Blog post

The Economics of Healthcare

Healthcare reform has been a thorn in the side of the US administration for several months, prompting President Trump to declare that “Nobody knew tha

Publishing date
02 October 2017
Silvia Merler

Greg Mankiw  argues that healthcare is so complicated because the magic of the free market sometimes fails us when it comes to this sector, for several reasons. First, externalities abound. When a new treatment is discovered, for example, that information enters society’s pool of medical knowledge, but without research subsidies or an effective patent system, too few resources will be devoted to research. Second, when people get sick, they often do not know what they need and sometimes are not in a position to make good decisions. The inability of health care consumers to monitor product quality leads to regulation. Third, healthcare spending can be unexpected and expensive. Health insurance solves this problem by pooling risks among the population, but it also increases the role of third-party payers, which reduces financial uncertainty but creates a fourth problem. Fourth, insured consumers tend to overconsume. To mitigate this problem, insurers have co-pays, deductibles and rules limiting access to services, but co-pays and deductibles reduce the ability of insurance to pool risk, and access rules can create conflicts between insurers and their customers. Fifth, insurance markets suffer from adverse selection, which can lead to a death spiral: if the healthiest people decide insurance is not worth the cost and drop out, both the cost for insurance companies and the price for sicker customers increase. The Affordable Care Act (ACA) tried to reduce adverse selection by requiring all Americans to buy health insurance or pay a penalty. This policy is controversial and has been a mixed success, but the existence of a federal law mandating that people buy something shows how unusual and complicated the market for health care is.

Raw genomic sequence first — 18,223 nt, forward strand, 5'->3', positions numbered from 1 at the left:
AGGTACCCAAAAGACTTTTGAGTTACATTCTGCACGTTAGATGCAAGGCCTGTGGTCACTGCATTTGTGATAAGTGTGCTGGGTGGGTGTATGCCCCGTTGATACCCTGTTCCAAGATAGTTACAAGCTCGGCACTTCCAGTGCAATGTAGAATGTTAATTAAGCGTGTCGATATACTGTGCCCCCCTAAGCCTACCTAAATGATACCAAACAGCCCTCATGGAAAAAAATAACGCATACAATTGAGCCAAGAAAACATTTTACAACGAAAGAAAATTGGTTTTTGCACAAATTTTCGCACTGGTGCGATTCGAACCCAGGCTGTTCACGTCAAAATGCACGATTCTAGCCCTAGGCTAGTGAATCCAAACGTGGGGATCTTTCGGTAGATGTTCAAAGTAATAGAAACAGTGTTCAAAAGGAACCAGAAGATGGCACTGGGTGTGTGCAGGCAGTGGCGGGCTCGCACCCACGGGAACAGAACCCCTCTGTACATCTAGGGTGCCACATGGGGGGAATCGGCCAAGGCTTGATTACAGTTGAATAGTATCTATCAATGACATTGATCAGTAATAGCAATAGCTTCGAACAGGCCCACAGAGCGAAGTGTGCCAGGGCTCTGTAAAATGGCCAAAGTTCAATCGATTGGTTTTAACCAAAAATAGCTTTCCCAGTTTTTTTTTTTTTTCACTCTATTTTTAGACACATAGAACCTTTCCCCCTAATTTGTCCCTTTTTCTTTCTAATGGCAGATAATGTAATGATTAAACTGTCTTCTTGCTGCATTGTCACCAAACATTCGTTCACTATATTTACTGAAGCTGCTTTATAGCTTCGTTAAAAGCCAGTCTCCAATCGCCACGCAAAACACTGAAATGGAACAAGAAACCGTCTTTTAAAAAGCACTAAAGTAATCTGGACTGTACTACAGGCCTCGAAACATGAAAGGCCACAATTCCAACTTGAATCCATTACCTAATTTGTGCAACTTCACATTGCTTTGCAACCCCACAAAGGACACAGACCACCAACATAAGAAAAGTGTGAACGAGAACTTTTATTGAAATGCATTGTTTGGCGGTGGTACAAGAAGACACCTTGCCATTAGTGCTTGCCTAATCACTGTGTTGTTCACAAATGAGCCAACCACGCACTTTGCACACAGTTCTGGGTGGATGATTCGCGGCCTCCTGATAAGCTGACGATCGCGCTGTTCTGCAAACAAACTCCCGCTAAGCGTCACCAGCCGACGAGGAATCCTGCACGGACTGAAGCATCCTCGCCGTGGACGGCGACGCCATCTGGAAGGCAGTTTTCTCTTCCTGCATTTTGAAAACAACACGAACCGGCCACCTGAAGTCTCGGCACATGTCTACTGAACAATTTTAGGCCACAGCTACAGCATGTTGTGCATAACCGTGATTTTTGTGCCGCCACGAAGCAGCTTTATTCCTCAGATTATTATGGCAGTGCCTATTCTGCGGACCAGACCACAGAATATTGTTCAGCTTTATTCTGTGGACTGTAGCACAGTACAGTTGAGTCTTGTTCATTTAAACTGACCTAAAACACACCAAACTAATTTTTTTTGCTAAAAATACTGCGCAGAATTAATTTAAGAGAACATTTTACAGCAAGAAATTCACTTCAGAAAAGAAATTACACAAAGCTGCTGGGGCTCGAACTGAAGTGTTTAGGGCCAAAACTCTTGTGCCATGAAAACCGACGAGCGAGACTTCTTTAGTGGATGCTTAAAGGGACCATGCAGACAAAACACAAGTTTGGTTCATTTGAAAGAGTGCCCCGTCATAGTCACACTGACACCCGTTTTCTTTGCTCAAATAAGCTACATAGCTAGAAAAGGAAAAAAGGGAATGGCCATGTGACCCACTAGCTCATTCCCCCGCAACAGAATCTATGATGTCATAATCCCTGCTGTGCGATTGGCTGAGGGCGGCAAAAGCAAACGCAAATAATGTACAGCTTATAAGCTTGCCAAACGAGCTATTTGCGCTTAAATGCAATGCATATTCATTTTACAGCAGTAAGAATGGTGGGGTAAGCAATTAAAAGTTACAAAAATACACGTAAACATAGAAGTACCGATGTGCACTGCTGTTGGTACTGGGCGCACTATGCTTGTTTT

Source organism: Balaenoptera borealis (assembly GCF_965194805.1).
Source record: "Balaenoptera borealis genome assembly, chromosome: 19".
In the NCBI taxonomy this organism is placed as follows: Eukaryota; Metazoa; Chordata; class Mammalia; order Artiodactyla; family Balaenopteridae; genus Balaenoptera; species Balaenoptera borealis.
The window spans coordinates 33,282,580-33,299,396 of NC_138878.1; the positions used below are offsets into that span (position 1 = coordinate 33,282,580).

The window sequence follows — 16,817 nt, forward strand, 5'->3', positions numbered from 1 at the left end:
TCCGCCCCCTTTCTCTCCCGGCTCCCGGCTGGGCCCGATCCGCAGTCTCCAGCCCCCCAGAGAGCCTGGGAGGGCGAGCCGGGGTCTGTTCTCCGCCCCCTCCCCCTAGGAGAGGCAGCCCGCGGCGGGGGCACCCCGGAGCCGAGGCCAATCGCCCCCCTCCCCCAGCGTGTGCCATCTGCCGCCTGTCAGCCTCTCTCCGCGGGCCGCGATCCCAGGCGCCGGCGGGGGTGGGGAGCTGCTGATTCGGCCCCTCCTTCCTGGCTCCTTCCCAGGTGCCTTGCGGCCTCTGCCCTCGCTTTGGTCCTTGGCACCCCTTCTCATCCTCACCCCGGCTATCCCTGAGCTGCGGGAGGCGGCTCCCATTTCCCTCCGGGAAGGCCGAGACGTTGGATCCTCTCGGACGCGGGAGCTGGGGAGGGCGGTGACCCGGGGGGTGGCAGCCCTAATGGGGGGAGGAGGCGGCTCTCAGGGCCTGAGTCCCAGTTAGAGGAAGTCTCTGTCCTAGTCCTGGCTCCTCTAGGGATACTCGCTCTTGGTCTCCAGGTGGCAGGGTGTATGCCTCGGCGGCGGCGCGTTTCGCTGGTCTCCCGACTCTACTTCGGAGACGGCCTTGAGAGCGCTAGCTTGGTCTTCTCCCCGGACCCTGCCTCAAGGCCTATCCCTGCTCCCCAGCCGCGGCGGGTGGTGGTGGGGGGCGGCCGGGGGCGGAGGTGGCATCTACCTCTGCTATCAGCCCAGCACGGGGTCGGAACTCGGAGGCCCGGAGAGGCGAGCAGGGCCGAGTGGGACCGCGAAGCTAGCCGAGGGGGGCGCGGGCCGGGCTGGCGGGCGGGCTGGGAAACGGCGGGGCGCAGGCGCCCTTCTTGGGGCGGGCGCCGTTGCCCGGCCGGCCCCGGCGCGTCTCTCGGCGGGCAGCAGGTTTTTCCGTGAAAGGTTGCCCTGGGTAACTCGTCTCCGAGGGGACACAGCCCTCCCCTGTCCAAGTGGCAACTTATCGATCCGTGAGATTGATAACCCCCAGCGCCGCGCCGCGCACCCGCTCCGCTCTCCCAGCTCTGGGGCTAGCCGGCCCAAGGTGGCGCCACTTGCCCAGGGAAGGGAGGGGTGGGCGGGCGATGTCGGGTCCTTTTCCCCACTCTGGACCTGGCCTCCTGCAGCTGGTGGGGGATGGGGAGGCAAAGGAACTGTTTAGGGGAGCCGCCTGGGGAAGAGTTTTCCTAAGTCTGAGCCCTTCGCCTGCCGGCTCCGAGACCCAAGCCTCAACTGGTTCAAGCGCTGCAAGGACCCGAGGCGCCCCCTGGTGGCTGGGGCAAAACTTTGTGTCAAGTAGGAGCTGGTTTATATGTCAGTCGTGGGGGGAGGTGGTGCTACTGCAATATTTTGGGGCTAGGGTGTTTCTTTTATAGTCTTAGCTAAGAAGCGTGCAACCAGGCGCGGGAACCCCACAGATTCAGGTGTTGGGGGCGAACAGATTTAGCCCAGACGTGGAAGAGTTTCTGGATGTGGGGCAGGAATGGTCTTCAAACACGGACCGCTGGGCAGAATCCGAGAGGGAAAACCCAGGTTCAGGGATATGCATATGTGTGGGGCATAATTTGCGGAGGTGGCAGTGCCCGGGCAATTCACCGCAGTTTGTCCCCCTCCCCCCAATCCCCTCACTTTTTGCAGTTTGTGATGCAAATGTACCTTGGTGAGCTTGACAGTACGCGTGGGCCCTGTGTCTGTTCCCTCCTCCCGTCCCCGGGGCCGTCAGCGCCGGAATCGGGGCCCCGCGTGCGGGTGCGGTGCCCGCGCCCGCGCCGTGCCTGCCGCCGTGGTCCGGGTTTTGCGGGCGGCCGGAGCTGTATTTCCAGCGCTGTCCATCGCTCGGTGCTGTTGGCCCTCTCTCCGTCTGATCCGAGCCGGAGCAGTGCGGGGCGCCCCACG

Surveys show that Americans, in general, support government-provided universal health care. Noah Smith argues that the average American understands what the market purists seem to ignore. Ken Arrow asserted that if economists care about human welfare, instead of just about overall economic efficiency, they should favor some form of government provision of health insurance. Without the government, we could easily end up with a system that uses resources efficiently but causes horrible human suffering, due to the prevalence of incomplete markets and uncertainty, which lead to adverse selection and moral hazard. One reason - which Mankiw does not mention - is the importance of moral norms. People have all kinds of moral considerations associated with health care; the health industry is full of things like doctor-patient trust and expectations of selfless morality, which operate outside normal market mechanisms. To Arrow, it would probably come as no surprise that other rich countries, all of which use some system of universal health care, end up paying much less for about the same quality of care that Americans receive. Widespread popular support for universal health care would also come as no surprise.